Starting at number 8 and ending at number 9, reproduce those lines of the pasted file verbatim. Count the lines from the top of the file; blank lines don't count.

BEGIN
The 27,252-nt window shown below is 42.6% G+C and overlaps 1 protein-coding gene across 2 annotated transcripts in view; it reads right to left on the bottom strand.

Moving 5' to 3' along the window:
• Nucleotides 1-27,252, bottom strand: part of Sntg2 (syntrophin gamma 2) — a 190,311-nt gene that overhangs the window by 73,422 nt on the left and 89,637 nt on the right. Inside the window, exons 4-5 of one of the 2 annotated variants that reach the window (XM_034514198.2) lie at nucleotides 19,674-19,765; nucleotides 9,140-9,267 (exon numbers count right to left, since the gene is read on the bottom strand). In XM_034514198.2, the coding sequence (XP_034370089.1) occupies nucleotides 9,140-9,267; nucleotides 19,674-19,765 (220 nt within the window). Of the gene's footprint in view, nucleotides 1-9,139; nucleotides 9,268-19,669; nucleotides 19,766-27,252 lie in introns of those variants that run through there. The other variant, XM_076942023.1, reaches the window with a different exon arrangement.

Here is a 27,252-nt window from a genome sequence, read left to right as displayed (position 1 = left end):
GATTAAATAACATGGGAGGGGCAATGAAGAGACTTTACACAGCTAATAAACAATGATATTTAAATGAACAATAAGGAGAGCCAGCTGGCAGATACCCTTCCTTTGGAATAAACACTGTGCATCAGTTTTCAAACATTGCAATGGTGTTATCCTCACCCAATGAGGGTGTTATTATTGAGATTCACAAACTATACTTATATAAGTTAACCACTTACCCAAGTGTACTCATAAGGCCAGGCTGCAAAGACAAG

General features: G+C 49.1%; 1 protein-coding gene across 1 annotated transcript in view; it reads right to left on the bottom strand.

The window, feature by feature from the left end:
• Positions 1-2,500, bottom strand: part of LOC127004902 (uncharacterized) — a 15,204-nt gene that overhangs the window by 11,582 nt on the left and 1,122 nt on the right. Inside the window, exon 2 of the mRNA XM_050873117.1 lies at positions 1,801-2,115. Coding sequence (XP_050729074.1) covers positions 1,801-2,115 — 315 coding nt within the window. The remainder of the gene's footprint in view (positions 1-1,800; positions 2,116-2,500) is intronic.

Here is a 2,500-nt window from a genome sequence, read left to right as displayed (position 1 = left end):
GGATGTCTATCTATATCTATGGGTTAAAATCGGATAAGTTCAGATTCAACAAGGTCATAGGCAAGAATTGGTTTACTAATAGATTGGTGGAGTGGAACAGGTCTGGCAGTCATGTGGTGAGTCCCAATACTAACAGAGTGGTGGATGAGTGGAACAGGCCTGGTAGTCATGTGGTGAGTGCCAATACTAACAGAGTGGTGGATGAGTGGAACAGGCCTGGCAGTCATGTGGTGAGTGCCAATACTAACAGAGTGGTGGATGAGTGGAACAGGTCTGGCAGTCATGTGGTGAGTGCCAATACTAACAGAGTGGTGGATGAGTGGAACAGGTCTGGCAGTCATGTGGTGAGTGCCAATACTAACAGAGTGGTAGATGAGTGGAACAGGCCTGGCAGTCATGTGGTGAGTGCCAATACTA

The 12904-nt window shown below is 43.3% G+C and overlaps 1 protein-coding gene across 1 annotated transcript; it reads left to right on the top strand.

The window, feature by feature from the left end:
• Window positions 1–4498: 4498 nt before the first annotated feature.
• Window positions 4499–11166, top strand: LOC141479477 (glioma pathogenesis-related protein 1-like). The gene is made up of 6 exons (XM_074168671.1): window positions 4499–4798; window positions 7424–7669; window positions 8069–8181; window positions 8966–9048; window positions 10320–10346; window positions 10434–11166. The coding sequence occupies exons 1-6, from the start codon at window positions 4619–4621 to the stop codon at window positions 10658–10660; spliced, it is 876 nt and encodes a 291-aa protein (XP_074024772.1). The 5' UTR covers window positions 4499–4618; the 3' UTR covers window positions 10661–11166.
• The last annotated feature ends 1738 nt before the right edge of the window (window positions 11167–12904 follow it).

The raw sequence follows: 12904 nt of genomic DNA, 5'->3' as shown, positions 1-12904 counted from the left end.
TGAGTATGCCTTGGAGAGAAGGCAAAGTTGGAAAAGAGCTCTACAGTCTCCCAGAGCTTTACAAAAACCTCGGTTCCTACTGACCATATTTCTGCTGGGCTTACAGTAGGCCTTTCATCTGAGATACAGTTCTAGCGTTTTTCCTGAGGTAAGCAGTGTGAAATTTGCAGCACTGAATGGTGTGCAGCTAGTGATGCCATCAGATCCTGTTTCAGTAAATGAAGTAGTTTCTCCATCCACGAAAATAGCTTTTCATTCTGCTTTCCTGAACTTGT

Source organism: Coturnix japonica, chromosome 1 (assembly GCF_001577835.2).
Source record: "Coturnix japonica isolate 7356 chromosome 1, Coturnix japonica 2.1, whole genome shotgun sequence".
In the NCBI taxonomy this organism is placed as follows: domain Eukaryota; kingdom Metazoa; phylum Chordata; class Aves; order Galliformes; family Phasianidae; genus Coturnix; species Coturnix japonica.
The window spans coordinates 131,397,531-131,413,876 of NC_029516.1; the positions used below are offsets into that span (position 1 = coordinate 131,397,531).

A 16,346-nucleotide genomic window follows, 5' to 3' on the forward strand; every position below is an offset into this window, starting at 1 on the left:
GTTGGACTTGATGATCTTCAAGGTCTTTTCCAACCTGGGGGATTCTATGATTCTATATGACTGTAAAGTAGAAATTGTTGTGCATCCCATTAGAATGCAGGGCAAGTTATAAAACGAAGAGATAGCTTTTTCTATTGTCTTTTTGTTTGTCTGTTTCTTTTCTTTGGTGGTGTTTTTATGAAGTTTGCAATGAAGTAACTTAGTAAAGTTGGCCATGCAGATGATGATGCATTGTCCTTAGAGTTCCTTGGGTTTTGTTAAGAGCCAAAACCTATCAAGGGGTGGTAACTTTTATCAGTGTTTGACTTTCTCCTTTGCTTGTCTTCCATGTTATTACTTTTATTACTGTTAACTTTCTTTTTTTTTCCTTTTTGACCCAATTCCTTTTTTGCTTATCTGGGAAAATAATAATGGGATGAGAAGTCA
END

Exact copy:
• Positions 1-2,500, bottom strand: part of LOC127004902 (uncharacterized) — a 15,204-nt gene that overhangs the window by 11,582 nt on the left and 1,122 nt on the right. Inside the window, exon 2 of the mRNA XM_050873117.1 lies at positions 1,801-2,115. Coding sequence (XP_050729074.1) covers positions 1,801-2,115 — 315 coding nt within the window. The remainder of the gene's footprint in view (positions 1-1,800; positions 2,116-2,500) is intronic.

Here is a 2,500-nt window from a genome sequence, read left to right as displayed (position 1 = left end):